EXPLAINED: Can Brits living in EU transit through France from the UK?

France has in place strict rules that ban most types of travel from the UK - but what about Britons who need to pass through France in order to get to their EU country of residence?

EXPLAINED: Can Brits living in EU transit through France from the UK?
Photo: Thomas Samson/AFP

It was reported on Thursday that UK nationals are banned from travelling through France – even if they live in another EU country and need to get home.

However, the situation seems to be slightly more complicated than that.

Since December 18th France has had in place strict rules on travel both to and from the UK, with only those who fit the criteria for essential travel allowed.

READ ALSO Everything you need to know about travel between France and the UK

You can find the full list of essential reasons HERE, but it bars all tourism, family visits and visits from second-home owners.

UK nationals who live in France are allowed to return home.

Also allowed are “EU nationals who have their main home in France” or who are “in transit through France to their main home in an EU country”.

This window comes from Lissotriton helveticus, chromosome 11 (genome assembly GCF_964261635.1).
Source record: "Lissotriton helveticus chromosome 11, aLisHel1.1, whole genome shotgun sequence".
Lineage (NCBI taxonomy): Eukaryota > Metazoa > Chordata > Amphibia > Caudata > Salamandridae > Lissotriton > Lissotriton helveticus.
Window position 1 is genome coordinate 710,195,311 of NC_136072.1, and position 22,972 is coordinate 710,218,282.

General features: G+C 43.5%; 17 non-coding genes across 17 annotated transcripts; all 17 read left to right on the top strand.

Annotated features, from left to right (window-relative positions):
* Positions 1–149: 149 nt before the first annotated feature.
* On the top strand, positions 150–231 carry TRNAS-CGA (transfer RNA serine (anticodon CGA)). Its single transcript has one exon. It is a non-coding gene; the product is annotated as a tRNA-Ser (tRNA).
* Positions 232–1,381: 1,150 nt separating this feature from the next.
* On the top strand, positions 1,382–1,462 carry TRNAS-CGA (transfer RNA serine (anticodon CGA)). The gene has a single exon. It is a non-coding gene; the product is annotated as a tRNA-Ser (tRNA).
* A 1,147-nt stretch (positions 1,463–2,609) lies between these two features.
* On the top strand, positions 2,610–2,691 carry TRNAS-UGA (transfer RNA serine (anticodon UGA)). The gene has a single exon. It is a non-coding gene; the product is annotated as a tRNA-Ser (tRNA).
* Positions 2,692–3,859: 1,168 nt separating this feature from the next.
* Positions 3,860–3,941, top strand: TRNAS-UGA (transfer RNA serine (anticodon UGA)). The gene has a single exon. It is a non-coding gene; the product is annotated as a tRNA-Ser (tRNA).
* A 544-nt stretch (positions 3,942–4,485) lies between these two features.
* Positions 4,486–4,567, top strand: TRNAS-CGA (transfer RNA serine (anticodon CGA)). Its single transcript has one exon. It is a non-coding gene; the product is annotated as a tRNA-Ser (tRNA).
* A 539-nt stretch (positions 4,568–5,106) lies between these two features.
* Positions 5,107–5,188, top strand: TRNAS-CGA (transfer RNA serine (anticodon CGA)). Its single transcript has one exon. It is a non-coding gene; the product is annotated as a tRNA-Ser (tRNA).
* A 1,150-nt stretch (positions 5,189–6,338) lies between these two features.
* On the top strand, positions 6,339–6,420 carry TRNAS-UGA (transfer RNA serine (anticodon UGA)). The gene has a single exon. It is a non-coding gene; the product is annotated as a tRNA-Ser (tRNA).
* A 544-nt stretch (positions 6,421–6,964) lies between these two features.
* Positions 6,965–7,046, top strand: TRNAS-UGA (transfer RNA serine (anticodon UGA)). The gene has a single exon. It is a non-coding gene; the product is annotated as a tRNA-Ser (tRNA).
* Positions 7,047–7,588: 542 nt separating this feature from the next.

Since Brexit, this of course no longer includes Brits who live in EU countries.

However also allowed to travel are “UK nationals who benefit from the Brexit Withdrawal Agreement” (ie those who lived in an EU country prior to December 31st 2020).

However it makes no mention made of having to be a permanent resident in France.

The essential motive just says: “British nationals and family members enjoying the provisions of the Agreement on the withdrawal of the United Kingdom of Great Britain and Northern Ireland from the European Union and the European Atomic Energy Community.”

The essential rules also allow for “travellers in transit for less than 24 hours in an international zone”.

So it seems that Brits can indeed transit through France to another EU country of residence.

However, there appears to be an important caveat – how you travel. In other words are you transiting France by air, road or rail?

The transit clause ends with “in an international zone” – which refers to airports – passengers on transit flights do not leave the international zone of the airport and therefore in immigration terms do not enter a country.